Japanese, Quick Dishes, Recipes, Seafood
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How to Make a Sushi Handroll

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Sushi hand rolls are extremely quick to make (much quicker than rolls or nigiri which take much more time to shape), and can be made at the table by individual diners if you lay out all the ingredients. The handroll shown above has sushi rice, salmon and daikon radish sprouts. Serve with soy sauce and wasabi.

To make a hand roll, fold 1 sheet of nori in half along the longest edge. Place the nori shiny side out (the shiny side is always outside for anything you make with nori), and put a few Tbsp of sushi rice on the diagonal from the top left corner to the bottom middle. (Optionally you can dab wasabi on the seaweed first or on top of the rice). Lay long strips of fish and other ingredients on top of the rice. Gently fold the bottom left corner up to the middle top, and continue rolling to make a cone. Eat with soy sauce and wasabi, preferably immediately after it is made since the nori will lose its crispness quickly.

Sushi rice tends to stick to one’s fingers. If you are making them as you eat at the table, it possible to use chopsticks to push the rice into shape if you don’t want to get your fingers sticky. If you are making a lot of handrolls or want to shape the rice with your hands, mix some water with a few tsp of vinegar (about 2 tsp rice vinegar and 6 Tbsp water); you can use grain vinegar for this; it isn’t necessary to use “jun-komezu” (pure rice vinegar). Before you shape or mold sushi rice, dip your fingers the hand-vinegar (“tezu”), gently rub your hands together, and shake off the excess water. ¬†This hand-vinegar (“tezu”) will prevent the rice from sticking to your hands.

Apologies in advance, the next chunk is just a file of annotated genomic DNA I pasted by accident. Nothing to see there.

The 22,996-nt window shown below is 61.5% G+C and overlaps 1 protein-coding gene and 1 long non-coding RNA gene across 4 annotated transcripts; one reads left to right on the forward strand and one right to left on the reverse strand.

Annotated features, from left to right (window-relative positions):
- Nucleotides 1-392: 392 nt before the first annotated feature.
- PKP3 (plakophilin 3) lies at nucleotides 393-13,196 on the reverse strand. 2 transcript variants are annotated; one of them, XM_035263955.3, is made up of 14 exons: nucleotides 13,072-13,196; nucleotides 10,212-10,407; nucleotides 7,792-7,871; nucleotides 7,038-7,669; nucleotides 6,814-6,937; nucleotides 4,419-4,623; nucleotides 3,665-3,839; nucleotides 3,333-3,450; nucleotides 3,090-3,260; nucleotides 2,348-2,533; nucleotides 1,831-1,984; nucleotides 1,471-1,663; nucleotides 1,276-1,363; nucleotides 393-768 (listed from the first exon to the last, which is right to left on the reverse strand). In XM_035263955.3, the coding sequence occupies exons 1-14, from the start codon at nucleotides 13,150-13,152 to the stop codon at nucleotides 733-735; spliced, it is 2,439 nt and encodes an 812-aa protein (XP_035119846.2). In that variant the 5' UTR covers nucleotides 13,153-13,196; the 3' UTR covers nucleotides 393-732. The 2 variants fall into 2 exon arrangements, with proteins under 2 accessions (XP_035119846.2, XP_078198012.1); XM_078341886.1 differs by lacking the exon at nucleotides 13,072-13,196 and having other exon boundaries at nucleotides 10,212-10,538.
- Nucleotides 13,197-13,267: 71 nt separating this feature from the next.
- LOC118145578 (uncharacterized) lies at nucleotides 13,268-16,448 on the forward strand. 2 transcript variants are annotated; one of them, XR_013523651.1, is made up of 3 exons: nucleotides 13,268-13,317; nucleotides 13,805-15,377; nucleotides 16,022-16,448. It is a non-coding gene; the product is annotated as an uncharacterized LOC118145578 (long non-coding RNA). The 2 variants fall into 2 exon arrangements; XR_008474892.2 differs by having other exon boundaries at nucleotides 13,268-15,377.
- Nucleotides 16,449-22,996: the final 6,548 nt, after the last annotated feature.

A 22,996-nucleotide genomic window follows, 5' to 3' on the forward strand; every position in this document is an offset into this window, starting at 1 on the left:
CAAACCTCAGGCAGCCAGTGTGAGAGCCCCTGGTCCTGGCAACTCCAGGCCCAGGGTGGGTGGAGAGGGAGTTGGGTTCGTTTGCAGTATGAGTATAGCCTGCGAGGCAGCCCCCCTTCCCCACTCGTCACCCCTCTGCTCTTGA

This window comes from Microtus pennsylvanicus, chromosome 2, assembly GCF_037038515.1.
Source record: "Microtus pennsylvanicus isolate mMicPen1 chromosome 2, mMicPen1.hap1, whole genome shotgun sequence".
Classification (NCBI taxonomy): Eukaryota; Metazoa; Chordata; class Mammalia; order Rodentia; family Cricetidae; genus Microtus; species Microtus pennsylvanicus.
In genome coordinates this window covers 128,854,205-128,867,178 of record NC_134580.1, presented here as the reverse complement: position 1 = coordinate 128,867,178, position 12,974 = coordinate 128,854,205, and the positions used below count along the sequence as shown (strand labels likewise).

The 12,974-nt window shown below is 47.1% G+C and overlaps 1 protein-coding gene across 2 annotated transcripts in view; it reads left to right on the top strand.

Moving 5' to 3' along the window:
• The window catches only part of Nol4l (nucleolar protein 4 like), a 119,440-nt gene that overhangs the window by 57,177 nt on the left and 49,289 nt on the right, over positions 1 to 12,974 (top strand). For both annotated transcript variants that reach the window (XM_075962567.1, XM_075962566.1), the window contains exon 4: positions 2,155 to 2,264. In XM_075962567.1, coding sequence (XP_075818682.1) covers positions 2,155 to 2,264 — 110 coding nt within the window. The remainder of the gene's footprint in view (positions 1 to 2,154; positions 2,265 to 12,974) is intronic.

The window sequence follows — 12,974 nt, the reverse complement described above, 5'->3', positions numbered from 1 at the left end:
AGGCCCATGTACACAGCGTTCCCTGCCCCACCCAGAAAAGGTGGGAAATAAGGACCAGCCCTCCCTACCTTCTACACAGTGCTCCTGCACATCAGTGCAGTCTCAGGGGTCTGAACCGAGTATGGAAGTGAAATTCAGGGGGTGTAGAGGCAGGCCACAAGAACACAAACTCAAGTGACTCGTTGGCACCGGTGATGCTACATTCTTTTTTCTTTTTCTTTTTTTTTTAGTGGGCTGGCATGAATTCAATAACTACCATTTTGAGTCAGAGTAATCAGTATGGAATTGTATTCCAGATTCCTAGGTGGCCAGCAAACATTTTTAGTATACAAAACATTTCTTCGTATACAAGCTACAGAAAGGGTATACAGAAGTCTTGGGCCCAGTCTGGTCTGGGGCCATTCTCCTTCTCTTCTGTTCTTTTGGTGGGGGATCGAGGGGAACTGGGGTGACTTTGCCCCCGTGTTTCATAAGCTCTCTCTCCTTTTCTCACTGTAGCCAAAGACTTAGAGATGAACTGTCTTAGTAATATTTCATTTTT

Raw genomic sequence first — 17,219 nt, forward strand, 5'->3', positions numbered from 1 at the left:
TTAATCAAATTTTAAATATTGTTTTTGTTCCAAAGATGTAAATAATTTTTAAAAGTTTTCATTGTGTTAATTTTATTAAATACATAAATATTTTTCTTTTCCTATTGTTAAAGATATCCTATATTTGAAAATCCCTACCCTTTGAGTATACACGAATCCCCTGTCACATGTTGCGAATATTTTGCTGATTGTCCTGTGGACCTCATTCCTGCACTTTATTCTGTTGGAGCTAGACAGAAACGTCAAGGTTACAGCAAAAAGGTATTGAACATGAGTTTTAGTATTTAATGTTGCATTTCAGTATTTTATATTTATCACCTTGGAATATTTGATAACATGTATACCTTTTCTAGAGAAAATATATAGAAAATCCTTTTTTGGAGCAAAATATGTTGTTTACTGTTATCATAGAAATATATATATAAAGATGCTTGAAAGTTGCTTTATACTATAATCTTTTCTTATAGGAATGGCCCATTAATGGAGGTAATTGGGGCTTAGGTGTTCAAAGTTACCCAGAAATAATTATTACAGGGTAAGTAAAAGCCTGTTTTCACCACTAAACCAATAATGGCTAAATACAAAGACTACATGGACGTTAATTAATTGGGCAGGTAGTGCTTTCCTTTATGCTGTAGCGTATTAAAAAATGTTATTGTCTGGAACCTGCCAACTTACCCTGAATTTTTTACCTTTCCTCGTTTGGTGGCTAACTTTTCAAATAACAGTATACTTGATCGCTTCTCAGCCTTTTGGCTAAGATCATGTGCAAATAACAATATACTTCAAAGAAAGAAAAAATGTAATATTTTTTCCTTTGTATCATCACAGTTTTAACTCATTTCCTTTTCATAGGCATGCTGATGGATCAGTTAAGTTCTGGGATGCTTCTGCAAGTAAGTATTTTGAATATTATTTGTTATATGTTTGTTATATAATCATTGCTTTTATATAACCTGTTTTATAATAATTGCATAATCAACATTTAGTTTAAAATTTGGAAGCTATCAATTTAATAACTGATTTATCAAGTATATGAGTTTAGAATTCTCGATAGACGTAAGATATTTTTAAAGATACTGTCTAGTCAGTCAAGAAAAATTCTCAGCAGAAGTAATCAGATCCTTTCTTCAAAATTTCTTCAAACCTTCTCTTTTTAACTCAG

* Nori comes in several levels of crispiness, which is often indicated on the package (especially if it is from Japan). Handrolls are best when they are made from the most crispy and tender nori. If there is no text which indicates crispiness, choose a package which has a picture closest to what you want to make, since the packages usually depict what it is best suited for. Once the package is opened, nori loses crispness; small packages with 10 sheets of nori and a ziplock closure are better than big bulk packages for this reason. To keep the nori as crispy as possible, store it in its package (or a gallon sized ziplock bag) until the moment before you make a handroll.

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